4. Authorship. (1) Internal evidence. The book is anonymous, but from internal evidence it is possible to gain much information about, and perhaps to identify, the author.

Certain sections (Acts 16:10-17; Acts 20:5-15; Acts 21:1-18; Acts 27:1 to Acts 28:16 also, in the D text, Acts 11:28) are written in the first person plural, and are hence called 'the we-sections.' From them we learn that the author was a native of Antioch, and one of the earliest converts in that place (Acts 11:28; D text); also that he became a companion of St. Paul during the Second Missionary Journey. Joining the Apostle at Troas (Acts 16:10), he accompanied him to Philippi, where he was left behind, seemingly in pastoral charge of the newly-established Church (Acts 17:1). There he remained some years, probably engaged in evangelising the district, until St. Paul revisited Philippi on his Third Missionary Journey. He then accompanied the Apostle to Cæsarea, and Jerusalem (Acts 20:6; Acts 21:1-18), and finally to Rome (Acts 27).

Who was this companion? He cannot have been Silas (Silvanus), who was present at the Council of Jerusalem (Acts 15:22), and would therefore have used the first person in describing it; nor Timothy, who is spoken of in the third person (Acts 17:14); nor Titus, who was a companion of the Apostle before the we-sections begin (Galatians 2:3), and therefore, had he been the author, would have begun the we-sections earlier. There remains Luke, who, in harmony with the indications of Acts, appears as a companion of St. Paul only in the later Epistles (Colossians 4:14; Philemon 1:24; 2 Timothy 4:11), and who was certainly, as Acts indicates, with St. Paul at Rome (Colossians 4:14; Philemon 1:24). In Colossians 4:14, Luke is called the 'beloved physician,' and this again suits the author of Acts, who has an unusual (probably a professional) knowledge of medicine, and shows considerable acquaintance with the technical terms of the Greek medical writers (for instances see Acts 3:7; Acts 9:18; Acts 12:23; Acts 13:11; Acts 28:8, etc.). Internal evidence, therefore, points with certainty to a companion of St. Paul, and with considerable probability to St. Luke, as the author.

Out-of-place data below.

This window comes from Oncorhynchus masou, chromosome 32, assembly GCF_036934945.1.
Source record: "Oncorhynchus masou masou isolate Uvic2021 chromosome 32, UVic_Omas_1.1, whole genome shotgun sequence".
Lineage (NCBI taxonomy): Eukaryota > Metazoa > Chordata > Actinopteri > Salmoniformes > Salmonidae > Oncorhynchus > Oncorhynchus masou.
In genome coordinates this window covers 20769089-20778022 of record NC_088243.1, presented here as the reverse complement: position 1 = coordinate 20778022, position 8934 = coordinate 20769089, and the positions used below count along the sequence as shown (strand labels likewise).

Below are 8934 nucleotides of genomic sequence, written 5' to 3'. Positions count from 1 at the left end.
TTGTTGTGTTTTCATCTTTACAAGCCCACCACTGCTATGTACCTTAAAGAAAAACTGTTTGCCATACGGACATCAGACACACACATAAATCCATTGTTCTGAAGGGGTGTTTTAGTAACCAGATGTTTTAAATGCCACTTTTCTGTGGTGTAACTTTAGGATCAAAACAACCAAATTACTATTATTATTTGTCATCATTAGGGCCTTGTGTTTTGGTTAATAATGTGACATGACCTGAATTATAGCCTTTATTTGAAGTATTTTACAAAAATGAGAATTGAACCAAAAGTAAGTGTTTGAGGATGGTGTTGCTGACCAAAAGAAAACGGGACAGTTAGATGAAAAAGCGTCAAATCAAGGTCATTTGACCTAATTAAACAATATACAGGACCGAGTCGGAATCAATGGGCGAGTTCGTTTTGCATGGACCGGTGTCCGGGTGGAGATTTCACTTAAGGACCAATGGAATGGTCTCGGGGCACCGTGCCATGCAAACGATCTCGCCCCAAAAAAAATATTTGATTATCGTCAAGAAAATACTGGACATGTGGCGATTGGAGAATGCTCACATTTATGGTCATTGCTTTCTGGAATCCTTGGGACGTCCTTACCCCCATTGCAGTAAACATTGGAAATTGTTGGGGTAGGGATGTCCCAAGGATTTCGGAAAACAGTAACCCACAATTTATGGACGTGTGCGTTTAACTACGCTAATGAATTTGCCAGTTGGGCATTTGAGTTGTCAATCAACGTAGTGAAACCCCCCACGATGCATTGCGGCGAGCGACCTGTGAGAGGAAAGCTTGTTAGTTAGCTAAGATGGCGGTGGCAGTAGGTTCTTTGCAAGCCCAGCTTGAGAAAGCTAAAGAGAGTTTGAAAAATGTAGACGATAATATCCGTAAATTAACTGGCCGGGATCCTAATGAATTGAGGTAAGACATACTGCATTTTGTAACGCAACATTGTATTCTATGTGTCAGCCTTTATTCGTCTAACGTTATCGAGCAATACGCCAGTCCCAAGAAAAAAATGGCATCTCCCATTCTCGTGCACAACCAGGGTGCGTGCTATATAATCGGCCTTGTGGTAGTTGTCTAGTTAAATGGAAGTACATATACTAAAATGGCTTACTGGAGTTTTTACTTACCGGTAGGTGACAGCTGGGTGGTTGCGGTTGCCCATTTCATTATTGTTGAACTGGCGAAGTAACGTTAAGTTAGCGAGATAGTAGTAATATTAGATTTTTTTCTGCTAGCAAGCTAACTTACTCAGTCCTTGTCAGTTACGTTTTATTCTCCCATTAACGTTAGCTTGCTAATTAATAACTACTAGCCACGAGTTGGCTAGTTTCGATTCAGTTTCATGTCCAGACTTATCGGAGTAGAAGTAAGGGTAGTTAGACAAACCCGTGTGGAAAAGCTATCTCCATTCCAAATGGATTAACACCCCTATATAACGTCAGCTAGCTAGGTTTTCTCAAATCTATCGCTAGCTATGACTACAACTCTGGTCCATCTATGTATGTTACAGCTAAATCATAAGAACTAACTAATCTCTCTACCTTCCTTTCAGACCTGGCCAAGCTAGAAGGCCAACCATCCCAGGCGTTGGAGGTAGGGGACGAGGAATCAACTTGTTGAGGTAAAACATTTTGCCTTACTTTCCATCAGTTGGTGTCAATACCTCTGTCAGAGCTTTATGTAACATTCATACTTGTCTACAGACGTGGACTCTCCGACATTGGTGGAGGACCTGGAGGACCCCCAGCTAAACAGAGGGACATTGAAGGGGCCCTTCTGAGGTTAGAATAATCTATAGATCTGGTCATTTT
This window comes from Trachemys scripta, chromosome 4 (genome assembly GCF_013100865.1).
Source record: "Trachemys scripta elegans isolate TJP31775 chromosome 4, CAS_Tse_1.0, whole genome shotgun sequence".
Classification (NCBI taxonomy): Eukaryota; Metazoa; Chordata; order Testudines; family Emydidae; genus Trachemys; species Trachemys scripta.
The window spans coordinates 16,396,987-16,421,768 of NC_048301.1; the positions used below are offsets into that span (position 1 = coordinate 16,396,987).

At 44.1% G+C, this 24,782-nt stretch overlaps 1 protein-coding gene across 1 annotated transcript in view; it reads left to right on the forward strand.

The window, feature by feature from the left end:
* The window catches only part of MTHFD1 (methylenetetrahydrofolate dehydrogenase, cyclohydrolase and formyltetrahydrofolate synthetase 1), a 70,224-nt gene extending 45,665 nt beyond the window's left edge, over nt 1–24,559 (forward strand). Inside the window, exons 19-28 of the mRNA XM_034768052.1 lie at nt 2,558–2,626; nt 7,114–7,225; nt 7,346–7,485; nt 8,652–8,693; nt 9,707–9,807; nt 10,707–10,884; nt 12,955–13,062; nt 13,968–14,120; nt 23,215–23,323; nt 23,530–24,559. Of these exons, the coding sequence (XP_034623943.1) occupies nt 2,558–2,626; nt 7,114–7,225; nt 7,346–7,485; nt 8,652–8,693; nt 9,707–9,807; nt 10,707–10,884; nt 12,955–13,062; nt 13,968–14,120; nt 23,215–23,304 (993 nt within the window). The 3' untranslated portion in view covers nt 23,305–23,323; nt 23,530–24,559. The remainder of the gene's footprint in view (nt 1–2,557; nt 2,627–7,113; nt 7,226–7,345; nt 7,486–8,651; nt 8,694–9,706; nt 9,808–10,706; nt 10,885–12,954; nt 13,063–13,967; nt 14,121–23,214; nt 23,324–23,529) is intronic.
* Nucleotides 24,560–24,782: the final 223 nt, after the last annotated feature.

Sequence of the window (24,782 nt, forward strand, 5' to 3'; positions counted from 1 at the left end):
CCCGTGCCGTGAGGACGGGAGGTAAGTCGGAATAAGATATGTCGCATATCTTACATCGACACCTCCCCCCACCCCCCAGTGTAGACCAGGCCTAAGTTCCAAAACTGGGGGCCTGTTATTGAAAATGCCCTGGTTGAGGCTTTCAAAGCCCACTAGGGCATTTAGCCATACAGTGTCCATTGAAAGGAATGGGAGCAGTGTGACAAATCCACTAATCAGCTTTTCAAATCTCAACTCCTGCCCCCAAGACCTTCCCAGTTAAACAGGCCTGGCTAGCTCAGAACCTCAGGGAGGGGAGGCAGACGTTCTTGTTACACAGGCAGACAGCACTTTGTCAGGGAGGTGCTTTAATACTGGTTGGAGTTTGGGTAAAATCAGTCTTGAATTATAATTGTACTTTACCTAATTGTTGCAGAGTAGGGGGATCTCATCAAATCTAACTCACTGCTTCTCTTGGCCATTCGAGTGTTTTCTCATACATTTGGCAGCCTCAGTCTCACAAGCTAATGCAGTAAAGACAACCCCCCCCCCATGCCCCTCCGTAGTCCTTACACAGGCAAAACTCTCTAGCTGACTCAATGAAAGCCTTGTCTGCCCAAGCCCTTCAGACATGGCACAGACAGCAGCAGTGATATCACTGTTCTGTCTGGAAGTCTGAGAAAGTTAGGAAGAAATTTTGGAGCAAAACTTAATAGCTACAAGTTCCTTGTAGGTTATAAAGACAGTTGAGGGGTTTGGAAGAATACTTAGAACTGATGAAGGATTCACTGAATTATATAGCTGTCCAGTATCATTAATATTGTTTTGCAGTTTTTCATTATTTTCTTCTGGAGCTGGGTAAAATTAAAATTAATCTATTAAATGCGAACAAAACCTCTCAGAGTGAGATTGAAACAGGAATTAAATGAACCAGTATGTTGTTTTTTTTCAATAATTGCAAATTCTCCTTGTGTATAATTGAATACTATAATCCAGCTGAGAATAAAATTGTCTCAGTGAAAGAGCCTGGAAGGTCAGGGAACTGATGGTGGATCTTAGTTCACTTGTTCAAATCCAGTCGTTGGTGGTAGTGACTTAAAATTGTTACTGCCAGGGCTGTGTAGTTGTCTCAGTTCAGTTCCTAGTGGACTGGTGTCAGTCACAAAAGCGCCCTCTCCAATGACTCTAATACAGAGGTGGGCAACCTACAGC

(2) External evidence. The internal evidence is decisively confirmed by the external. Thus (a) the author of Acts is certainly also the author of the Third Gospel. The common dedication to Theophilus, the reference to a 'former treatise' of a scope and character exactly answering to the Gospel, the absolute identity of style spirit and Pauline standpoint, and, we may add, the common exhibition of unusual medical knowledge, point decisively to common authorship, and since the Gospel is ascribed by very ancient tradition to St. Luke, Acts must also be his. (b) Acts was received by all ancient authorities as the unquestioned work of Luke, the companion of Paul. Tertullian, Clement of Alexandria, and the Muratorian fragment (cirActs 200 a.d.) all ascribe it to Luke. A little earlier Irenaeus (177 a.d.) transcribes long passages from it into his work, 'Against Heresies.' There are also practically certain references to it in the works of Clement of Rome (95 a.d.), Polycarp (110 a.d.), and in the Epistle of the Churches of Gaul (177 a.d.). This strong combination of internal and external evidence raises the Lucan authorship to a practical certainty.